From Brenda in Hove: Picnics, more or less

“There are few things so pleasant as a picnic eaten in perfect comfort.” W. Somerset Maughan

Namaqualand daisies by James Gourley

14 June. Lockdown restrictions are easing here in the UK. So when I went for my usual walk around our park today, I was interested to note the differences this occasioned – especially as it is a Sunday. There was much that was very different. Teenagers, in particular, seemed to have embraced their freedom with a vengeance – especially the boys: riding their bikes and skateboards as fast as they could manage on the tarred path; having riotous games of basketball; having football games; and generally hanging out with their friends with no heed at all for social distancing. I suppose they have read about their odds of getting the virus and even the longer odds of dying from it. I felt very sympathetic towards them. Lockdown must have been very difficult for youngsters that age.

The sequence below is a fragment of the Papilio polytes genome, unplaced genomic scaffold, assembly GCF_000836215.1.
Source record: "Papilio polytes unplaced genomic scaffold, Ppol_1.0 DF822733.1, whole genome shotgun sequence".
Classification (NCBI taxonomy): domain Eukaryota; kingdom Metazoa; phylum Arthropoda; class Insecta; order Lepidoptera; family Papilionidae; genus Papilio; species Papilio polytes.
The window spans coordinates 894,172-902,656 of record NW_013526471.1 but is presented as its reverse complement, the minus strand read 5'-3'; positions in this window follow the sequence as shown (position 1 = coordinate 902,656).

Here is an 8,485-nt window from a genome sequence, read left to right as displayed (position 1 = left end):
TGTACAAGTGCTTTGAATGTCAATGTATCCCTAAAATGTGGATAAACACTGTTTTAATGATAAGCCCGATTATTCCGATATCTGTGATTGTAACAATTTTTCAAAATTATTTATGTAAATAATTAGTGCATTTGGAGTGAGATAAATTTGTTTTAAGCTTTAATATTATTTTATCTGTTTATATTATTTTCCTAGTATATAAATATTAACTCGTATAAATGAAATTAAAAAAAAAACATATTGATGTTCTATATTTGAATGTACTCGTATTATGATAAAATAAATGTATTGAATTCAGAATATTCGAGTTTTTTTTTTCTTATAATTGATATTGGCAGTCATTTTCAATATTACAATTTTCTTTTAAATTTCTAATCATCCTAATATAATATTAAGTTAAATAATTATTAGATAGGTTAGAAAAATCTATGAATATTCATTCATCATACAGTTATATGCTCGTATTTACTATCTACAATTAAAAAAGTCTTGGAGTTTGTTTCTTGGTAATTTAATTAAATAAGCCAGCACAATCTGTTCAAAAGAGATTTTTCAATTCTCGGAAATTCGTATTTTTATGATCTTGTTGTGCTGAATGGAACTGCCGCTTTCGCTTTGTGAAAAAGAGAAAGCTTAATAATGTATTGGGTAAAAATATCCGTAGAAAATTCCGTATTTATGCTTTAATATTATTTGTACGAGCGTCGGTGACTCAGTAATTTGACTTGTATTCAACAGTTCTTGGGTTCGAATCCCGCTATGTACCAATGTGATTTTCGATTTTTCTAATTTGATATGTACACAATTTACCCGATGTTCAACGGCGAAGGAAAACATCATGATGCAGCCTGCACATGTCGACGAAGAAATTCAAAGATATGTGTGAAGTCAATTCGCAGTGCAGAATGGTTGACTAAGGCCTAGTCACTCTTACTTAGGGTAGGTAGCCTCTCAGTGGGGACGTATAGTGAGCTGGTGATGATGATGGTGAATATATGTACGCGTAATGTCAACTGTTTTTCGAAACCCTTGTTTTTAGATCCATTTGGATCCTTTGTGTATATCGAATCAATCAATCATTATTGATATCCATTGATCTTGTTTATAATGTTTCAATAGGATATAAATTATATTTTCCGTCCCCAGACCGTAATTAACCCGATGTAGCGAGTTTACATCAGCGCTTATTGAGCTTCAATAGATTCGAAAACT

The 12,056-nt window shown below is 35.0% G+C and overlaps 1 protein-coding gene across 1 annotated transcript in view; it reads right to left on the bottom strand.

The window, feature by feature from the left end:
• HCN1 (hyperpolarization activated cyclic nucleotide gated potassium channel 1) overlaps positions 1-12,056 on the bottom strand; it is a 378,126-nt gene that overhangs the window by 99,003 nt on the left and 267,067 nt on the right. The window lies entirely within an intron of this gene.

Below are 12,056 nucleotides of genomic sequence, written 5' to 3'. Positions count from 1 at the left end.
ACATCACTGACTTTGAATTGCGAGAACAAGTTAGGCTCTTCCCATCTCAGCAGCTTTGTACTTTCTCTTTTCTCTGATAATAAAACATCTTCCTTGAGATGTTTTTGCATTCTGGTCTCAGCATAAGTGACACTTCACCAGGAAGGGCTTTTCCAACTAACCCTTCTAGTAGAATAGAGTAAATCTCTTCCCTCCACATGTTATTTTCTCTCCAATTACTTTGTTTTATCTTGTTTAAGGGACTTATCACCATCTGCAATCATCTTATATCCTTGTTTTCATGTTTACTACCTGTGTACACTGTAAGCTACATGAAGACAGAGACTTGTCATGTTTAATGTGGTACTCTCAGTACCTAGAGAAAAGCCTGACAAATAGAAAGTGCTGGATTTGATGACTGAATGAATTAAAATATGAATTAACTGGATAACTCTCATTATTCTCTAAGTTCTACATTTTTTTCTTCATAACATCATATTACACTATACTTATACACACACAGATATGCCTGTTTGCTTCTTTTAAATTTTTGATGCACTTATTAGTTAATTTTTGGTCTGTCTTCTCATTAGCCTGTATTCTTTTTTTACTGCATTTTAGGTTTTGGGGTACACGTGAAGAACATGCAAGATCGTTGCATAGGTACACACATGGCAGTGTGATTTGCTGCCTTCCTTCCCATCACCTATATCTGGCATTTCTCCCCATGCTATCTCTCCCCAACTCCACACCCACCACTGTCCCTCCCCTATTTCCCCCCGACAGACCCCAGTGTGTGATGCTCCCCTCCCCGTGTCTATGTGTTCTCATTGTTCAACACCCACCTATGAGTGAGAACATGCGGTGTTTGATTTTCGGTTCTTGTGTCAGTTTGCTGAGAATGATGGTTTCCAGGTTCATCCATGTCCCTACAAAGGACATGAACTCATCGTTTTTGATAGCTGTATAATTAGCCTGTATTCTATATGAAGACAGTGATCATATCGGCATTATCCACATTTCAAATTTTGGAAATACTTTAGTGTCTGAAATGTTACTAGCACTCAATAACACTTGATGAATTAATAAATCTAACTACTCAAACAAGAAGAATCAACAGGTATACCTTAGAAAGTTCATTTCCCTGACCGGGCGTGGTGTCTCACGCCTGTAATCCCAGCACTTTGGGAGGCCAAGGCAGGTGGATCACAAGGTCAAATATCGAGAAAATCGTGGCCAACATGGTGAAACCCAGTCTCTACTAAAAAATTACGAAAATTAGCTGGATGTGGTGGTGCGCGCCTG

There were also more people in the park than has been usual – many of them picnicking. Picnics seem to me to be the ideal way of meeting your friends when social distancing is required, and they are seeing a resurgence. But I have to say that either none of them today seem to have had much experience of picnics or they were all very unimaginative. If a picnic is to be enjoyed there needs to be some sense of occasion to the affair.